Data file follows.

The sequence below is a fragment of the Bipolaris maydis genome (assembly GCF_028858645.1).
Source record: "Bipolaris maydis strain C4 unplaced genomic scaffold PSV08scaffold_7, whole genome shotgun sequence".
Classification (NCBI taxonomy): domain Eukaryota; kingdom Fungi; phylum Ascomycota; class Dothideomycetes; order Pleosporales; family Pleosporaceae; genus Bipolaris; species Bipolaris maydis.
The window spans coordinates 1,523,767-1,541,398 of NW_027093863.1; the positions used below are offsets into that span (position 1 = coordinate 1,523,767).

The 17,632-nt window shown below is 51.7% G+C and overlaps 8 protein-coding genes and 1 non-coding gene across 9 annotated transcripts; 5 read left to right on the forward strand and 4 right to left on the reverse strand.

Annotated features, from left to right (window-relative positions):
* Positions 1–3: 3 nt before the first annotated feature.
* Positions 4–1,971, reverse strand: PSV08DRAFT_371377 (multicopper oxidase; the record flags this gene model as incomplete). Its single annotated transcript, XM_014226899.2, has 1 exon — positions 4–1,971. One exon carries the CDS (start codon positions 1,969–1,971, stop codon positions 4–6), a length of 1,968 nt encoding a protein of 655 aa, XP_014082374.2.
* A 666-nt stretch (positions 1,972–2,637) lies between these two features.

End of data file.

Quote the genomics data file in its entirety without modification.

The sequence below is a fragment of the Bipolaris maydis genome (assembly GCF_028858645.1).
Source record: "Bipolaris maydis strain C4 unplaced genomic scaffold PSV08scaffold_7, whole genome shotgun sequence".
Classification (NCBI taxonomy): domain Eukaryota; kingdom Fungi; phylum Ascomycota; class Dothideomycetes; order Pleosporales; family Pleosporaceae; genus Bipolaris; species Bipolaris maydis.
The window spans coordinates 1,523,767-1,541,398 of NW_027093863.1; the positions used below are offsets into that span (position 1 = coordinate 1,523,767).

The 17,632-nt window shown below is 51.7% G+C and overlaps 8 protein-coding genes and 1 non-coding gene across 9 annotated transcripts; 5 read left to right on the forward strand and 4 right to left on the reverse strand.

Annotated features, from left to right (window-relative positions):
* Positions 1–3: 3 nt before the first annotated feature.
* Positions 4–1,971, reverse strand: PSV08DRAFT_371377 (multicopper oxidase; the record flags this gene model as incomplete). Its single annotated transcript, XM_014226899.2, has 1 exon — positions 4–1,971. One exon carries the CDS (start codon positions 1,969–1,971, stop codon positions 4–6), a length of 1,968 nt encoding a protein of 655 aa, XP_014082374.2.
* A 666-nt stretch (positions 1,972–2,637) lies between these two features.